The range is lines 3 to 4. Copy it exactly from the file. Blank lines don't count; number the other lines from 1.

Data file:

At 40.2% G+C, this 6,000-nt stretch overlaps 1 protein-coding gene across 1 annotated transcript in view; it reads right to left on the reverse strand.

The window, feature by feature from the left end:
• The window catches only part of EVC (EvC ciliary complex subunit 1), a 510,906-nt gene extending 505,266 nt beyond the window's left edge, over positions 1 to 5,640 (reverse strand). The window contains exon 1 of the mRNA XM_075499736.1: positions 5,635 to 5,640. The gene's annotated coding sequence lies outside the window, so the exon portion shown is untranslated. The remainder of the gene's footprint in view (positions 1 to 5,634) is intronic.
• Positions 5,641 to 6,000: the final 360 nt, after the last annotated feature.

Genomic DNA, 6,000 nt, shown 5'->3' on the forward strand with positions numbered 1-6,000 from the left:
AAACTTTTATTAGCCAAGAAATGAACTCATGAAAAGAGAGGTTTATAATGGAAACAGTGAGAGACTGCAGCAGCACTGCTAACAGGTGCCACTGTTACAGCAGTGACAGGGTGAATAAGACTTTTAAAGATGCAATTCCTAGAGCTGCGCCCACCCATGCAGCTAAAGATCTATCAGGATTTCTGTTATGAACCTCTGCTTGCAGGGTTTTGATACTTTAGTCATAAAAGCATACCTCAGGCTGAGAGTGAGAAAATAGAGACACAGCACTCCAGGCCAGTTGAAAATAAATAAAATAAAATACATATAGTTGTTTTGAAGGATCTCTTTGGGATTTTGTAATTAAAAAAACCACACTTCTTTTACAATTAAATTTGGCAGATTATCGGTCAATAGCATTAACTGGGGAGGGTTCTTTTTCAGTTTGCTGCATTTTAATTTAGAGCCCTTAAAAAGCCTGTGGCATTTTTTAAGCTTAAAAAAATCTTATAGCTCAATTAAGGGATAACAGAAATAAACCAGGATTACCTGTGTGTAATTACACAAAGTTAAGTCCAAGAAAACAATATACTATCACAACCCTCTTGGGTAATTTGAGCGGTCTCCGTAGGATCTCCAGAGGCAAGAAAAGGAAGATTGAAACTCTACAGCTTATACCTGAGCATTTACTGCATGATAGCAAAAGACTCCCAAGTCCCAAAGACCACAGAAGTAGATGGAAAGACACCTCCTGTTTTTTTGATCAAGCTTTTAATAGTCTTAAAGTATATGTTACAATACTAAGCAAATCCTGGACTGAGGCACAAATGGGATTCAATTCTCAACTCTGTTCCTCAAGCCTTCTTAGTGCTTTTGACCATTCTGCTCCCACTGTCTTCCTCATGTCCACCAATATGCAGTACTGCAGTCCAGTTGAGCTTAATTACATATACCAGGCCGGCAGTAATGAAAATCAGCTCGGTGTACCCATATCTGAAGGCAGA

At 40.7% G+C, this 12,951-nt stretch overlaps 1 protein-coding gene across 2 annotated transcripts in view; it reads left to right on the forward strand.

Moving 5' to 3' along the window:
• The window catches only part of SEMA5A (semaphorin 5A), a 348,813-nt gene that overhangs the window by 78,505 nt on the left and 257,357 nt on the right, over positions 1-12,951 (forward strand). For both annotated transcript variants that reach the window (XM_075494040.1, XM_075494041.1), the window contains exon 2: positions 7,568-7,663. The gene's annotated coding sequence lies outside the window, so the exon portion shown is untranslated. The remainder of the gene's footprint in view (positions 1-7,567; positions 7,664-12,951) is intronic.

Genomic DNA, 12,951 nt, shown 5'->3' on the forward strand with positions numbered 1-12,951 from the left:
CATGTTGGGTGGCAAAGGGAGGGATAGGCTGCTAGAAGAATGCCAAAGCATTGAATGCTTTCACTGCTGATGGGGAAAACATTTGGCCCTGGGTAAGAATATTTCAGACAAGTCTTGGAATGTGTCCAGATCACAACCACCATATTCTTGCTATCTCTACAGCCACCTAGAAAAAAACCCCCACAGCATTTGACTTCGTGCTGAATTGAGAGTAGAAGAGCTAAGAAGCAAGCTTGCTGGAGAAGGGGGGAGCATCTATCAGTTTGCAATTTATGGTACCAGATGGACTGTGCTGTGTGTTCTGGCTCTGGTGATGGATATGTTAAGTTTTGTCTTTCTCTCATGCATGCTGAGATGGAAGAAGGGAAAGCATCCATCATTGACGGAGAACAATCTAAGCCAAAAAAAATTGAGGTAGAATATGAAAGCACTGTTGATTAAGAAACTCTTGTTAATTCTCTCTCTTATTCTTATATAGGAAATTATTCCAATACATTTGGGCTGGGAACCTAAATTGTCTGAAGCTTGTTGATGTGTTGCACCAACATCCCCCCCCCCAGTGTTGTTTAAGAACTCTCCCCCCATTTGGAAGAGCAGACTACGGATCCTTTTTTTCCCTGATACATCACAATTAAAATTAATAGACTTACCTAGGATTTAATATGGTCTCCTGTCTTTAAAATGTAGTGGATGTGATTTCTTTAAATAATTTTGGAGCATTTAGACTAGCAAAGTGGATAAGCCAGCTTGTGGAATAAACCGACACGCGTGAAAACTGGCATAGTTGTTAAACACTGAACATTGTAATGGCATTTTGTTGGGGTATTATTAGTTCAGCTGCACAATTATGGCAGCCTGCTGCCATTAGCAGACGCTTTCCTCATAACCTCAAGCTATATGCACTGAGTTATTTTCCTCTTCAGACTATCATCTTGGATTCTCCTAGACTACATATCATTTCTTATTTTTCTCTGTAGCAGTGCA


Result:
• The window catches only part of EVC (EvC ciliary complex subunit 1), a 510,906-nt gene extending 505,266 nt beyond the window's left edge, over positions 1 to 5,640 (reverse strand). The window contains exon 1 of the mRNA XM_075499736.1: positions 5,635 to 5,640. The gene's annotated coding sequence lies outside the window, so the exon portion shown is untranslated. The remainder of the gene's footprint in view (positions 1 to 5,634) is intronic.
• Positions 5,641 to 6,000: the final 360 nt, after the last annotated feature.